King Lear – 3 (continued)
21. The gods are just, and of our pleasant vices
Make instruments to plague us:
These words are said by Edgar to his brother Edmund in the Act V of scene III of Shakespeare’s King Lear. Edmund is the bastard son of the Duke of Gloucester. Edgar is his legal son. Edmund is a wicked character who plotted against Edmund and his father.
believed what Edmund said about
Edgar and banished Edgar. Poor Edgar has disguised himself as mad Tom o Bedlam.
He pretends to be a mad beggar. Edmund supported Regan and Goneril against Gloucester . When they
plucked the two eyes of Gloucester ,
Edmund disappeared from the scene. He ordered the death of Lear and
Cordelia. All the sufferings were caused
by the wickedness of Edmund. Finally Edmund is challenged by Edgar for a duel.
Edgar tells his brother Edmund that gods are just and therefore justice will be
done to each and every one according to their work. When wicked things are done
for our pleasure, in course of time these deeds will turn against us to torture
us. Edmund is as wicked as Iago in “Othello”. Gloucester
22. I have a journey, sir, shortly to go;
My master calls me, I must not say no.
These words are said by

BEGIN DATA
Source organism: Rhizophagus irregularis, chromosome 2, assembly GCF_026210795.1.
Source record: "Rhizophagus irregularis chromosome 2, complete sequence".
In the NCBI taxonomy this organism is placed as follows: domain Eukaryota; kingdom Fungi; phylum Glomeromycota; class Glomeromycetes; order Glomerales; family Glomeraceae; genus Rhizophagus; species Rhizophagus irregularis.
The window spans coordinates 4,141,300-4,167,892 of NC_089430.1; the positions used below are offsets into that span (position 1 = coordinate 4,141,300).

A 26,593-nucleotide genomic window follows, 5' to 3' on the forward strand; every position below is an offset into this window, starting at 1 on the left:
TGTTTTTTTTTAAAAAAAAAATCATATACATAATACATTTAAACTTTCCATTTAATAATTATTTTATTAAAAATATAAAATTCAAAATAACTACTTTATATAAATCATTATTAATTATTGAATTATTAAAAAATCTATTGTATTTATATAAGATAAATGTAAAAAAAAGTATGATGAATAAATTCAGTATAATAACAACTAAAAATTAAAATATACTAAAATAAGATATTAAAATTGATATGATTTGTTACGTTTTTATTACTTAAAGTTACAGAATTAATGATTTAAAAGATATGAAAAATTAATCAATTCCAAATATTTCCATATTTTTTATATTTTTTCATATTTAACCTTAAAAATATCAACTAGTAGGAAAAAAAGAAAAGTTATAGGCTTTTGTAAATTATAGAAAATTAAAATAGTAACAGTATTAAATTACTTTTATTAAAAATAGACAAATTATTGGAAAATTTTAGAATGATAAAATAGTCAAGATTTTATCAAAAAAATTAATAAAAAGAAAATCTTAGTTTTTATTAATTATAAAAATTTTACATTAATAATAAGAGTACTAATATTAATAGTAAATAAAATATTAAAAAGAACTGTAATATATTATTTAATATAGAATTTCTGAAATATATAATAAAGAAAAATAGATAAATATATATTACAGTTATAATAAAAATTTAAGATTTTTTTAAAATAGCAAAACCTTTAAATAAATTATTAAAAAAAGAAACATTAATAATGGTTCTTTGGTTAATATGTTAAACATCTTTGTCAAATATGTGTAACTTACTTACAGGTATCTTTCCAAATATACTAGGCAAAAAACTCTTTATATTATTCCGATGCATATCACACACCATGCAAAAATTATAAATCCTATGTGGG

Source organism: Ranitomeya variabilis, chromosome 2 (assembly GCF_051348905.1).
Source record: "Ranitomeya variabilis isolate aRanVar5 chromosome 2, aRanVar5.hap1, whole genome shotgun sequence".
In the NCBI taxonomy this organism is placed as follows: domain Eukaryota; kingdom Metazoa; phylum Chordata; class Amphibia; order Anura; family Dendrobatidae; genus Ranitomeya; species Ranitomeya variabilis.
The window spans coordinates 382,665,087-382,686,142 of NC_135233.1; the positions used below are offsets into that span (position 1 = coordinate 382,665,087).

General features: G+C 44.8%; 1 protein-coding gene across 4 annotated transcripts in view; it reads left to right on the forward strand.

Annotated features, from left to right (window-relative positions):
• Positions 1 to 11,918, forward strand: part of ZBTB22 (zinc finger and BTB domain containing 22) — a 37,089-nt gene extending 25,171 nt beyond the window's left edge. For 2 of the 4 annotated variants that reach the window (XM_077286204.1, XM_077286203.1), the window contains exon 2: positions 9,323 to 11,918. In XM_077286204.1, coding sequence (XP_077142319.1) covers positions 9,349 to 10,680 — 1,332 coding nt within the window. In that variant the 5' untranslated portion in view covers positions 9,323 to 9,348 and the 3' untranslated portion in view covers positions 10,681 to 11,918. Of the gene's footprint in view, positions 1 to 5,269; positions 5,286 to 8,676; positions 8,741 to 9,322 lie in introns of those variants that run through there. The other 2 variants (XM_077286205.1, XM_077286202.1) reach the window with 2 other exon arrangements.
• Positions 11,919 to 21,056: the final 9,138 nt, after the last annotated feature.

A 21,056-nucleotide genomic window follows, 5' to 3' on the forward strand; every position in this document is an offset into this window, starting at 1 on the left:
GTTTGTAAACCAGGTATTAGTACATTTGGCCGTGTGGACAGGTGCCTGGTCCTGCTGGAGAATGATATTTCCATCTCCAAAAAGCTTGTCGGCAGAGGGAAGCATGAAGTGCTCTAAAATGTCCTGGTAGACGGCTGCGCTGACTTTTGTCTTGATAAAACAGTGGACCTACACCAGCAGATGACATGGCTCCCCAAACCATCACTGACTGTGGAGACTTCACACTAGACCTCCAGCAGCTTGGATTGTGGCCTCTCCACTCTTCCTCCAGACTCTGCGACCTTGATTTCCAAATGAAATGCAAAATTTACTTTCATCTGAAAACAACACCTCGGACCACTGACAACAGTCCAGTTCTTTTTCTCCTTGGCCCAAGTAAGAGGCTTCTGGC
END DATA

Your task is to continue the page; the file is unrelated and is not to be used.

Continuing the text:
to the Duke of Albany in the
end of the play “King Lear”. The King
Lear and his daughters have been killed. So the Duke of Albany asks Kent and
Edgar to be the rulers of the kingdom. But Kent is not interested. He tells Kent that he is going
to make a journey soon. It is his last journey and he will meet his master King
Lear. When Lear was alive, Albany
followed him just as his shadow. Even when the king banished the Earl of Kent,
he diguised himself as Caius, an ordinary man and became a servant of the king
and protected him everywhere. When the King was dead, the Earl of Kent also
lost his hope of life. He wants to die and join with the king. Such is the love
for Lear. Kent
The role and character of the Fool
Shakespeare used the character of the Fool in many of his plays such as the Merchant of Venice, Twelfth Night, King Lear etc. But the fool in King Lear is a highly developed character. He shines as the star in the sky and all the characters around him are exposed by the shrewd observances of the Fool. He even exposes the foolish decision of the King to divide his kingdom to his two daughters. The Fool has been Lear’s best friend throughout the play. The Fool is the mirror through which we see the blunders of King Lear’s decision to divide his kingdom to his two daughters. The Fool follows the King everywhere just as his shadow criticizing his foolish deeds. The innocent words of the Fool always reduce the horror of the tragedy of King Lear. But the inevitable happens. The king goes mad. At this point, the Fool learns the horrible truth that the tragedy of the King cannot be reversed. The Fool says “And I will go to bed at noon”. It means that the Fool is going to die because he cannot save his master King Lear from the inevitable tragedy. The plot of drama does not require the Fool beyond this point. No power on the earth can restore the lost sanity of the King. So the Fool goes out of the stage. We don’t know whether the Fool has committed suicide. But his words “I’ll go to bed at noon” clearly shows this possibility.